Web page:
This move will hopefully provide those users who aren't ready to move to an all-Oracle solution, the ability to pick and choose among Oracle's best (or most ready) stuff, and integrate it with their own, current and legacy applications

The Bottom Line 

  1. Oracle is the lone wolf in the Collaborative Commerce world. They have, until very recently, insisted that Oracle 11i E-Business software, combined with Oracle's 9iAS application server and the Oracle 9i database, was all the software that an enterprise would need. Other companies prominently support integration with other companies, freely acknowledging that no one company can provide all of the functional requirements for every company. Oracle's reversal of strategy is most welcome, and we hope they continue to provide at least this level of integration support into the future.

  2. The "Three-Tier Lock-In" marketing strategy is shrewd for the company and expensive for the customer.

  3. Scads of bugs have always, and continue to, worry us about newly-released Oracle software.

  4. Oracle has a significant case of "Not Invented Here" syndrome which means, almost by definition, that they will not have best-of-breed software across the spectrum.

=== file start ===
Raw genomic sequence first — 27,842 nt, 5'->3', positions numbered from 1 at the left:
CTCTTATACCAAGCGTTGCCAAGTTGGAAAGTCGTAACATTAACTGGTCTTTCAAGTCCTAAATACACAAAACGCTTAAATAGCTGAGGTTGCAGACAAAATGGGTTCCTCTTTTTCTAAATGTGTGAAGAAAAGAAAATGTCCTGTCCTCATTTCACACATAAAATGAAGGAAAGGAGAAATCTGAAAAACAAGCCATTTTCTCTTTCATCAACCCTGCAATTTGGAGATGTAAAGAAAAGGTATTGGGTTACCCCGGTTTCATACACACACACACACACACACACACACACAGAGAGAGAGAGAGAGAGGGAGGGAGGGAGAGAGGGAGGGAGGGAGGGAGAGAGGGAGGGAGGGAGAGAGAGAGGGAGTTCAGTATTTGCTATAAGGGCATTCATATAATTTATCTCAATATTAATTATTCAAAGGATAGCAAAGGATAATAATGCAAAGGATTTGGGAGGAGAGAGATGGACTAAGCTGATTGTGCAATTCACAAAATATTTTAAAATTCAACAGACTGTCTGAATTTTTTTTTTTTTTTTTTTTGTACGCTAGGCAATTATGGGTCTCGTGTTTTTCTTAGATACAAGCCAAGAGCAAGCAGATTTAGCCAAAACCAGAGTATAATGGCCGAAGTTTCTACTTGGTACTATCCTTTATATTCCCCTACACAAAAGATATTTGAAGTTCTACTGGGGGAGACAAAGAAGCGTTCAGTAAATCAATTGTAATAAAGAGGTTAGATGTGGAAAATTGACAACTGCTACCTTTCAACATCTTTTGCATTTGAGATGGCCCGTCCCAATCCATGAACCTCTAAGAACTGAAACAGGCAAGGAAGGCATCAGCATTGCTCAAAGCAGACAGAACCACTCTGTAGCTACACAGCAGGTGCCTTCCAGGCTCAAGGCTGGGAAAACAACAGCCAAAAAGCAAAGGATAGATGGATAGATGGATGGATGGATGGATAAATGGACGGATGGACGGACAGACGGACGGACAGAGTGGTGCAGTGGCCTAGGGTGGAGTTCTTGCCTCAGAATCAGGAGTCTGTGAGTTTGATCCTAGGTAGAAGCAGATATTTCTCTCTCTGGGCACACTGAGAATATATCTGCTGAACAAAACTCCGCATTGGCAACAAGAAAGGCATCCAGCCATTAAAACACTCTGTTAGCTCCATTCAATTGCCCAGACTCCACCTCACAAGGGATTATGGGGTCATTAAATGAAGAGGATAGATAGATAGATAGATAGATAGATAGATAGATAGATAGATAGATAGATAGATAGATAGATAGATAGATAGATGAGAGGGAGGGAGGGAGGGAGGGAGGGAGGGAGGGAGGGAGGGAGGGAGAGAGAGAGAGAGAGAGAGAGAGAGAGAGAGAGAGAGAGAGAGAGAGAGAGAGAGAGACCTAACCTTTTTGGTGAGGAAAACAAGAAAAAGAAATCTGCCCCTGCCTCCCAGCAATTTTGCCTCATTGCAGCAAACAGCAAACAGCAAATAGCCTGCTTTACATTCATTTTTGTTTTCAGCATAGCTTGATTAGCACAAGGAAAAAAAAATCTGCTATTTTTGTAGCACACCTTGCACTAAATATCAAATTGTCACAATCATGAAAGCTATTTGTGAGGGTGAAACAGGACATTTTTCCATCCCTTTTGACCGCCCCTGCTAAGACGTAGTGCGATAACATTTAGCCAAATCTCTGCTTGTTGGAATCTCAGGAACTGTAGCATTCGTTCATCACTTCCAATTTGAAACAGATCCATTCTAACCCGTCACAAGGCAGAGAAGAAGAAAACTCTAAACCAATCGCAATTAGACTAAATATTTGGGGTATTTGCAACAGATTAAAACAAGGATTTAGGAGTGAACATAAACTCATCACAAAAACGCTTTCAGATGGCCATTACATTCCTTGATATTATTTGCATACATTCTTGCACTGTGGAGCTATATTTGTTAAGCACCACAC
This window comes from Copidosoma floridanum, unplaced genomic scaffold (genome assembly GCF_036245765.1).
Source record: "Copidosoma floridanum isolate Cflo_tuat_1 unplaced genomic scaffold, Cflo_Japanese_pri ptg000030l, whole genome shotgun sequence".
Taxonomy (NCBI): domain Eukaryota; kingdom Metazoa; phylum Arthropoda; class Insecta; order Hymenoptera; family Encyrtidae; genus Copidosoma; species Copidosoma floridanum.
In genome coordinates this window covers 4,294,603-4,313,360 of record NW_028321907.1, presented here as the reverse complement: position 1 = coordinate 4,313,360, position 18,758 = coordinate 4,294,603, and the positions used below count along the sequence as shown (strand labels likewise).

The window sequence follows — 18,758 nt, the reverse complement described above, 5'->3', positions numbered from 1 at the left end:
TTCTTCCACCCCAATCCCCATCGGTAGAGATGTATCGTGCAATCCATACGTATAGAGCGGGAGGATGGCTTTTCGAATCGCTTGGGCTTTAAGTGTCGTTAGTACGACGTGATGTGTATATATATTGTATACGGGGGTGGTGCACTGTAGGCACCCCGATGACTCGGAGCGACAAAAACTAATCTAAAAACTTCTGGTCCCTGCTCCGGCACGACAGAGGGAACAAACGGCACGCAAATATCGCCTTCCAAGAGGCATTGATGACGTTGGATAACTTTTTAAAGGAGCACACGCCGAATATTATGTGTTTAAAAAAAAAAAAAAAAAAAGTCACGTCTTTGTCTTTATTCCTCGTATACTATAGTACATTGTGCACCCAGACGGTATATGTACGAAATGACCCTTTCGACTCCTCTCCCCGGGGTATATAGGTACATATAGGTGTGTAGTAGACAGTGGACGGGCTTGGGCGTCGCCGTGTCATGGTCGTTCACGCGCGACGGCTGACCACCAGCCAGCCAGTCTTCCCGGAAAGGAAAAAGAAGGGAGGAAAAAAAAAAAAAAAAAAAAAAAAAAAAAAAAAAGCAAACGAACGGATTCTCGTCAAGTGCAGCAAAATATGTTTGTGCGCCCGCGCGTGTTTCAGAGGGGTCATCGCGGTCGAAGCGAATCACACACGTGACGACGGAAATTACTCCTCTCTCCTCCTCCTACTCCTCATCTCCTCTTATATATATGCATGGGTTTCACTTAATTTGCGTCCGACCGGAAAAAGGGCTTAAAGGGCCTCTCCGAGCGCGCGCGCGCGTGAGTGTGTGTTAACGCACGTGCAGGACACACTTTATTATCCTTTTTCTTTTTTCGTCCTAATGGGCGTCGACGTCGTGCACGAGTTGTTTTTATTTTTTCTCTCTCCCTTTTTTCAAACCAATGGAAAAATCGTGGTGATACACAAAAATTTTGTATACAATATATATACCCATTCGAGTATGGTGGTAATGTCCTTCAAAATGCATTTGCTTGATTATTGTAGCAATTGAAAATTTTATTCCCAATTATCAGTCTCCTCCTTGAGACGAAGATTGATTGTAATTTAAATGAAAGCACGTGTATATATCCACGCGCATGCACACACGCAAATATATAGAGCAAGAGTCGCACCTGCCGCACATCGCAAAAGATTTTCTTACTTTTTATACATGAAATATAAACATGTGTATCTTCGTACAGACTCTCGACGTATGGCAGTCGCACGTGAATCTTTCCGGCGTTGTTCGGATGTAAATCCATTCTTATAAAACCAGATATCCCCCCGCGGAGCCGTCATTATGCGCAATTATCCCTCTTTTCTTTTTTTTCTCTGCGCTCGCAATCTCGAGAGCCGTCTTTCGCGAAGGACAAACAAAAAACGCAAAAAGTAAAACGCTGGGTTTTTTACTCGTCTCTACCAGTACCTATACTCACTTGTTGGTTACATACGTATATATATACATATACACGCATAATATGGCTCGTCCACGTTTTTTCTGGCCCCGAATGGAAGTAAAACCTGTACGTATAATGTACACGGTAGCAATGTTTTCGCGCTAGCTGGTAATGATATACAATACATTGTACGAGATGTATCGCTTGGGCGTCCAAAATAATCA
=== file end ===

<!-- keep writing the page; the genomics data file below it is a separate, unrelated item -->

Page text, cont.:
5. Finally, Oracle's "follow our business processes and throw your own away" message is simply not in line with what many companies want to do; namely, optimize their own business processes for competitive advantage.

User Recommendations 

If you're a current user of Oracle and you're in the Oracle pipeline somewhere, then, unless you have tremendous, compelling reasons to be C-Commerce enabled today, our suggestion is to wait on a move to 11i. Let bug releases continue until the pace slows, and then make the conversion. In the mean time, push on Oracle hard to continue its support of your current platform.

If you are not a current Oracle customer, it's fair to consider Oracle's one-stop approach, particularly if you want to deal with a single vendor and you want IT staff that need to be trained on only one vendor's technology. Be aware, though, that typically, the shear bugginess of newly-introduced Oracle software makes support costs high compared to many other possible solutions. Also, locking yourself in to one vendor's solution from front to back and top to bottom means dependency on their processes, bug fixes, product enhancements, product architecture, and costing structure. Finally, Oracle's "Not Invented Here" syndrome stands a close second to their "Thou Shalt Not Touch Our Code" rhetoric. Spend the big bucks on the database if you wish. Consider Oracle if one-stop-shopping is your vision of Nirvana. But be aware of the potential pitfalls.

Look for future articles in this series on IFS and PeopleSoft.